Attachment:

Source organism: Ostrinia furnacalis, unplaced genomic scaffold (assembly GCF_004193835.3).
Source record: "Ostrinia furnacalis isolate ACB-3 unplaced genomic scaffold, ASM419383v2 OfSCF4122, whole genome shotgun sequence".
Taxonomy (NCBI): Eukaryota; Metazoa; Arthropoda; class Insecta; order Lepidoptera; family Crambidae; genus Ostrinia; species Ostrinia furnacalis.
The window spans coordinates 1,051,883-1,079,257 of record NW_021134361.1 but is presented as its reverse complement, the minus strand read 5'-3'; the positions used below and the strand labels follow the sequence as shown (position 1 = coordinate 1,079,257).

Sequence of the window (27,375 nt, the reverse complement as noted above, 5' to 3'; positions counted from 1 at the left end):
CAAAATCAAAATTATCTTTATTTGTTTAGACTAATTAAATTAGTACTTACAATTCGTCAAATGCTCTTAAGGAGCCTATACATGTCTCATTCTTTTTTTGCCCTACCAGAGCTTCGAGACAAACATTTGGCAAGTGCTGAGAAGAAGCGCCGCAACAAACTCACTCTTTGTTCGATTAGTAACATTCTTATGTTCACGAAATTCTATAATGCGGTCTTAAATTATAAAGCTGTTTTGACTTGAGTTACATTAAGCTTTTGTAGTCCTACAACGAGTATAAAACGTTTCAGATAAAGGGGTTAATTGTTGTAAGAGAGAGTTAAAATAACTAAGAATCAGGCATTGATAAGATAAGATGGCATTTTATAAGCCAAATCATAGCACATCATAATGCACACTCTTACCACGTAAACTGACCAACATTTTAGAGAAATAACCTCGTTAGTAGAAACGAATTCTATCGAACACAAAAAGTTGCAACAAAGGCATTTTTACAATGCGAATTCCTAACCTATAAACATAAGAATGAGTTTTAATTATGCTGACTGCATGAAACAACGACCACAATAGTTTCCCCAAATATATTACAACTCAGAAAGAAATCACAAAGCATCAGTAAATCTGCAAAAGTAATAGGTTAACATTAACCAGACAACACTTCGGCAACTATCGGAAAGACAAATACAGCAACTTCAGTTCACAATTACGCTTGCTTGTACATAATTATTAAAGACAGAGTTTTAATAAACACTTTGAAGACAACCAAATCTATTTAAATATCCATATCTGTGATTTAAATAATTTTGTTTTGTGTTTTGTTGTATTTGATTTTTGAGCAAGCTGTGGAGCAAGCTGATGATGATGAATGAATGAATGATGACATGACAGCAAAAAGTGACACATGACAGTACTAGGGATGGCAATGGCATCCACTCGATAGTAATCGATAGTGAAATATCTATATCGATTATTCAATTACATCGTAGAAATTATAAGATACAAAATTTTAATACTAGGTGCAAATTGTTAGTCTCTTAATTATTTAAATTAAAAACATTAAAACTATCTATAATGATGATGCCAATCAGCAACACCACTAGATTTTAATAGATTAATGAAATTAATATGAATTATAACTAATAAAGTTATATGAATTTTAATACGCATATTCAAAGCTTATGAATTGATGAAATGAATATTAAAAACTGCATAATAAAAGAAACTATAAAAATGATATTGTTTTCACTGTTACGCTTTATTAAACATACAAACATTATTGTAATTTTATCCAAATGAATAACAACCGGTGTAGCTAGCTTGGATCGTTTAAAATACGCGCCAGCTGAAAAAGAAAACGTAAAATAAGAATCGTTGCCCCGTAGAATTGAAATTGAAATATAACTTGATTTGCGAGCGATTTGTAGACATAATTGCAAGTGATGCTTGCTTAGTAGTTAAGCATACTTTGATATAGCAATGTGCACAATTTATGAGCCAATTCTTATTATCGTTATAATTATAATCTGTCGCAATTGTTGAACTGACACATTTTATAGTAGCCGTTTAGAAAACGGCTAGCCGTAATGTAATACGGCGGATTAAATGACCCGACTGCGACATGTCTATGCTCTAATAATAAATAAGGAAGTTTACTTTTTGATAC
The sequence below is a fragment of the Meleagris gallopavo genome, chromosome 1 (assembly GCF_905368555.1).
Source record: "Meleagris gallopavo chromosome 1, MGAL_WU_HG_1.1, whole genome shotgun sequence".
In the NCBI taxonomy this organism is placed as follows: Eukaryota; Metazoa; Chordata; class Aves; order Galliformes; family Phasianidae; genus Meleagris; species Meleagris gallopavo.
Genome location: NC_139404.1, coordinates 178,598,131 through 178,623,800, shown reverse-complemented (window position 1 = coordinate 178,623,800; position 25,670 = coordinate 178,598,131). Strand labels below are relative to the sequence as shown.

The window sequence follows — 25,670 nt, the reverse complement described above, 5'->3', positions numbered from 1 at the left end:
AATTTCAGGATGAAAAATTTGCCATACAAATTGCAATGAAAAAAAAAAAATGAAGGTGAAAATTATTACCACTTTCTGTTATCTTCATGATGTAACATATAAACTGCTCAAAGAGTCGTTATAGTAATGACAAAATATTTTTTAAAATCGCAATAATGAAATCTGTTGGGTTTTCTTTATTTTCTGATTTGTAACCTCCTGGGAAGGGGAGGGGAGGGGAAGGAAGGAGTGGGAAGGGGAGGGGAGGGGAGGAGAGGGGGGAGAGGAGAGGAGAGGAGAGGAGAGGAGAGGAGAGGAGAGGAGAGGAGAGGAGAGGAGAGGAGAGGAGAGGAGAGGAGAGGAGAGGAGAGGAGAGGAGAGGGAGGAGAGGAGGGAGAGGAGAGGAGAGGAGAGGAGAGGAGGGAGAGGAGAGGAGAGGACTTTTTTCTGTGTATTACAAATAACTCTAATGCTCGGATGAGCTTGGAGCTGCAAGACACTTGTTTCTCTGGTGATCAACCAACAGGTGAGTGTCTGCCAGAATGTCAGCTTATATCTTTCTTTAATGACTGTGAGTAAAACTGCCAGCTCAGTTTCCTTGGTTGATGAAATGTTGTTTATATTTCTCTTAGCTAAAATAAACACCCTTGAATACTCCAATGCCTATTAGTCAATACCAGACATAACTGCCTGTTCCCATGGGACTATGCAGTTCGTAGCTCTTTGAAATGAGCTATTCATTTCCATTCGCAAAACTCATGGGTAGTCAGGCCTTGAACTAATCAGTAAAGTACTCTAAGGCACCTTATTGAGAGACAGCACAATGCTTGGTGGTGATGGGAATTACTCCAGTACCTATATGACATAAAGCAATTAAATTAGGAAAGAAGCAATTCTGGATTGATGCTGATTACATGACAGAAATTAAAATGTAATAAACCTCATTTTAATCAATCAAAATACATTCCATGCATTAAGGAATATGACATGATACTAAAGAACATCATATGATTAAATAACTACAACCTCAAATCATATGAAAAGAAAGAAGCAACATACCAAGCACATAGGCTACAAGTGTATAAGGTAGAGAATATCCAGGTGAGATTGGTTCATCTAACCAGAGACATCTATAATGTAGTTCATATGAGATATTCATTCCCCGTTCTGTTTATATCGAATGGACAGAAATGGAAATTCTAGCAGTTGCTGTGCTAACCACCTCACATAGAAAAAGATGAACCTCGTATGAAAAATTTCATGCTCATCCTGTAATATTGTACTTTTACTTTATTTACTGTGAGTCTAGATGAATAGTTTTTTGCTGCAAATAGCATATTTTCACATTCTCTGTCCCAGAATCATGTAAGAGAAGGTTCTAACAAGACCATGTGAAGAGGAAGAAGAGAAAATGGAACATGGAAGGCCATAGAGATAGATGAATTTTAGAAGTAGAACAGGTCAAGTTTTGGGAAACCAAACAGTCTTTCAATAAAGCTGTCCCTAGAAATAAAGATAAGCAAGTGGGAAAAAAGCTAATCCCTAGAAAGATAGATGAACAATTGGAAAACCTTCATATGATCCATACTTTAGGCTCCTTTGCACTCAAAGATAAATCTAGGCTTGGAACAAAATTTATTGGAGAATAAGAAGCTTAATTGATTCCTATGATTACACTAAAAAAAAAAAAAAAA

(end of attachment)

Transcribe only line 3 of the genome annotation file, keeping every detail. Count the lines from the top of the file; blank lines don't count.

Taxonomy (NCBI): Eukaryota; Metazoa; Arthropoda; class Insecta; order Lepidoptera; family Crambidae; genus Ostrinia; species Ostrinia furnacalis.